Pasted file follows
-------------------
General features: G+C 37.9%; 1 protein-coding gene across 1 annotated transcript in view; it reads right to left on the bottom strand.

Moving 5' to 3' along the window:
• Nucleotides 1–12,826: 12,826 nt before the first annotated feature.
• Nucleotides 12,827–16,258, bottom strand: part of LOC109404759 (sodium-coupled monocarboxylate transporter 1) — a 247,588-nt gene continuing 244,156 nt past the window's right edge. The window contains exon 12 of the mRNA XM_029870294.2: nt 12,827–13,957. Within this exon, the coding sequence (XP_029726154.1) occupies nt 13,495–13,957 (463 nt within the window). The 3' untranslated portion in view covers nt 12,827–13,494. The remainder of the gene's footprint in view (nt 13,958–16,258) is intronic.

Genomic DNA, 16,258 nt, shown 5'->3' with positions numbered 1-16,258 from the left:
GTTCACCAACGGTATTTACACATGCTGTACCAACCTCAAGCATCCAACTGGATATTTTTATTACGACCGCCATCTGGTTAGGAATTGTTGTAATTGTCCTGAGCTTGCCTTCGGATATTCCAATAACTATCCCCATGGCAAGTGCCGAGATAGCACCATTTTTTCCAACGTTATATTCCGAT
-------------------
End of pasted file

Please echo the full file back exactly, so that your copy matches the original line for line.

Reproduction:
General features: G+C 37.9%; 1 protein-coding gene across 1 annotated transcript in view; it reads right to left on the bottom strand.

Moving 5' to 3' along the window:
• Nucleotides 1–12,826: 12,826 nt before the first annotated feature.
• Nucleotides 12,827–16,258, bottom strand: part of LOC109404759 (sodium-coupled monocarboxylate transporter 1) — a 247,588-nt gene continuing 244,156 nt past the window's right edge. The window contains exon 12 of the mRNA XM_029870294.2: nt 12,827–13,957. Within this exon, the coding sequence (XP_029726154.1) occupies nt 13,495–13,957 (463 nt within the window). The 3' untranslated portion in view covers nt 12,827–13,494. The remainder of the gene's footprint in view (nt 13,958–16,258) is intronic.

Genomic DNA, 16,258 nt, shown 5'->3' with positions numbered 1-16,258 from the left:
GTTCACCAACGGTATTTACACATGCTGTACCAACCTCAAGCATCCAACTGGATATTTTTATTACGACCGCCATCTGGTTAGGAATTGTTGTAATTGTCCTGAGCTTGCCTTCGGATATTCCAATAACTATCCCCATGGCAAGTGCCGAGATAGCACCATTTTTTCCAACGTTATATTCCGAT